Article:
Burning Moors

I took a walk onto Danby Low Moor to have a look around the old silica rock quarries. The quarries were active from the late nineteenth century until the mid twentieth century.

The stone was transported from the moor via an incline to a crushing plant in Castleton. The silica-rich stone was used in the manufacture of refractory bricks and foundry moulding sand.

Keepers across the moors were taking advantage of the light southerly winds, I could see the smoke from at least half a dozen moorland fires. As the day progressed more fires were lit. Smoke was blowing from the high moors into the Esk valley via Westerdale and Danby Dale.

Looking eastwards along Eskdale , a low bar of smoke could be seen running along the coast where the light onshore winds met the stronger offshore wind, pushing the smoke northwards along the coastline

The smoke from the northern moor tops gradually made its way to the escarpment edge and could be seen dropping down into the Tees valley and East Cleveland. If you were beneath the escarpment you probably wouldn’t notice the smoke, however, it was quite visible from above.

The periodic burning of the moorlands is a controversial issue with arguments for and against, there is no doubt that it is a destructive process and can have a detrimental effect on the delicate ecosystems of the upland moors and bogs.

What isn’t often discussed are the human health effects of these burnings. In an attempt to cut pollution and improve air quality, the government is currently legislating to reduce emmisions from all sectors of society but I can’t find any reference to the burning of moorland in the Government’s Clean Air Strategy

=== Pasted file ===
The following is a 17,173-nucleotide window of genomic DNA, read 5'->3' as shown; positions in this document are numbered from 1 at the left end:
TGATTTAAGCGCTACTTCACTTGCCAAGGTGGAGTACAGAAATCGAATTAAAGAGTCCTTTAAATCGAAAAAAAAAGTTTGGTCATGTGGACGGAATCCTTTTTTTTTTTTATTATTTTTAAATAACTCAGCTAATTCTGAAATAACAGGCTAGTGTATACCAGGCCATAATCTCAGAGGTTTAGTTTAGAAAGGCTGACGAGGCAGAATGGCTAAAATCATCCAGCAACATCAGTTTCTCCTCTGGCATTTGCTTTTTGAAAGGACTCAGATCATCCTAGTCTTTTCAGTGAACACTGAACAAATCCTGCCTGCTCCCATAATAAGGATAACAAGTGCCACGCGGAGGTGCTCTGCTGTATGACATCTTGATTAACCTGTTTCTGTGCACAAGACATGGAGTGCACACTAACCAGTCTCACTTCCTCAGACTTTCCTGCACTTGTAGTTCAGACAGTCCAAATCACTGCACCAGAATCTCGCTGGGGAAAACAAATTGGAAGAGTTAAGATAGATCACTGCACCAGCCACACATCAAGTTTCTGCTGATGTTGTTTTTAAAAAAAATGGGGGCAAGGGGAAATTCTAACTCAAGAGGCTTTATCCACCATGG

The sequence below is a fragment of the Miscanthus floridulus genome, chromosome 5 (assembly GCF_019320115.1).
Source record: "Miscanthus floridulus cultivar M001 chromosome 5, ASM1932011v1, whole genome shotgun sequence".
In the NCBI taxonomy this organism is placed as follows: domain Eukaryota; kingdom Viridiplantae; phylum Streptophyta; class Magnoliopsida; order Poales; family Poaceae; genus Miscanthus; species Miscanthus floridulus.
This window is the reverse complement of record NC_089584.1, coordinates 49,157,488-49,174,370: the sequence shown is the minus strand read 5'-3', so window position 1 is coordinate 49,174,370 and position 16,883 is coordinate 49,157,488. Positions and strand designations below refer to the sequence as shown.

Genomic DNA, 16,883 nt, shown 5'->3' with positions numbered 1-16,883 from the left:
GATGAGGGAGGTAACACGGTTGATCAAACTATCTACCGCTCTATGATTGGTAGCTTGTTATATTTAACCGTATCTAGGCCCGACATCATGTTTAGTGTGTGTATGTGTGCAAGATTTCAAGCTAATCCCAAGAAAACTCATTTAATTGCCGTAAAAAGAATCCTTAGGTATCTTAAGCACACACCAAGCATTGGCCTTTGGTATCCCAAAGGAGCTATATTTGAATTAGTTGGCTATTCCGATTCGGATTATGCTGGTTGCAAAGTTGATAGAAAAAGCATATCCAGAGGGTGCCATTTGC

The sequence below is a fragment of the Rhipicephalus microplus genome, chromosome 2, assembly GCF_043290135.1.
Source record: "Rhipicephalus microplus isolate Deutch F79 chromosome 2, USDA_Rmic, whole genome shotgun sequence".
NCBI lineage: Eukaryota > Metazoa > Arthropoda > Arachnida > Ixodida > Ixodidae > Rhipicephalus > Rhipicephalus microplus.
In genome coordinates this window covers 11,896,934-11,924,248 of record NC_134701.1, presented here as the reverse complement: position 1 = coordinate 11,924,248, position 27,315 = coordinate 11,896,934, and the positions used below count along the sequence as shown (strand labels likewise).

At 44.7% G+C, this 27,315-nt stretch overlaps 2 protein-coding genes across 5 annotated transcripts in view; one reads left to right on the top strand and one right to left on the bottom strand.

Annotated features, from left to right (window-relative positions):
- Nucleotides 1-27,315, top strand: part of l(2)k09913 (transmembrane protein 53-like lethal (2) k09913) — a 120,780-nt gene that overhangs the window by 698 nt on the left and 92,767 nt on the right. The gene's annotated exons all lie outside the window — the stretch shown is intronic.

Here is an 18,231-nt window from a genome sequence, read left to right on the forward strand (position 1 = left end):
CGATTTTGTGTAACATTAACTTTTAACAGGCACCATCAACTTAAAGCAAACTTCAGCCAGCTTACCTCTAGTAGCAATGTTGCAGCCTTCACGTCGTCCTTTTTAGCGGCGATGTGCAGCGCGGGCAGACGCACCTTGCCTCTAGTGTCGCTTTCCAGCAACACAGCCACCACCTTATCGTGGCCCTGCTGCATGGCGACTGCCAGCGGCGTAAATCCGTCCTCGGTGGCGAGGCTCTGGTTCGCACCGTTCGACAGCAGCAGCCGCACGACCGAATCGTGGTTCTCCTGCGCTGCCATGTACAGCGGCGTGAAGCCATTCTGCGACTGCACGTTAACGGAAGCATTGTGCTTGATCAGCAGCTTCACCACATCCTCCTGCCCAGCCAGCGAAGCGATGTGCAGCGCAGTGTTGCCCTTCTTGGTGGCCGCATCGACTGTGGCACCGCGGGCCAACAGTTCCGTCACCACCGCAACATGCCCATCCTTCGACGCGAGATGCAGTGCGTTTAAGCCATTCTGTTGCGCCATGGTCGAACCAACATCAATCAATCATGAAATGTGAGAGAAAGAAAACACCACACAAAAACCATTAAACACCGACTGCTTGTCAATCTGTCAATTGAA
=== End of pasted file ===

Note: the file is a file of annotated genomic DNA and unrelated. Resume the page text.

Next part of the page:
In many ways, the grouse shooting industry seems to be untouched by the modern world. It occurs to me that with the current pandemic, many people are experiencing breathing difficulties, any increase in atmospheric pollutants is not a good thing, especially for those who live in the moorland dales.

Smoke is defined as the gaseous products of burning materials especially of organic origin made visible by the presence of small particles of carbon

It is unlawful to cause emission of smoke which is prejudicial to health or causes a nuisance. [Section 79 of the Environmental Protection Act 1990] The Heather & Grass Burning Code

2 thoughts on “Burning Moors

  1. Funny thing about burnings and pollution. The farmers cannot burn wheat stubble because of smoke, particulates, CO2 and all that but the big greenhouses in fenland are heated by straw burners (EU grant for them) because they’re greener to use. but they pump smoke out like you cannot believe. Double standards? Stay safe, John

  2. You should know by now that those laws are only for the commoners – not the lord of the manor
    In spite of the smoke there are some fine photo’s in this post

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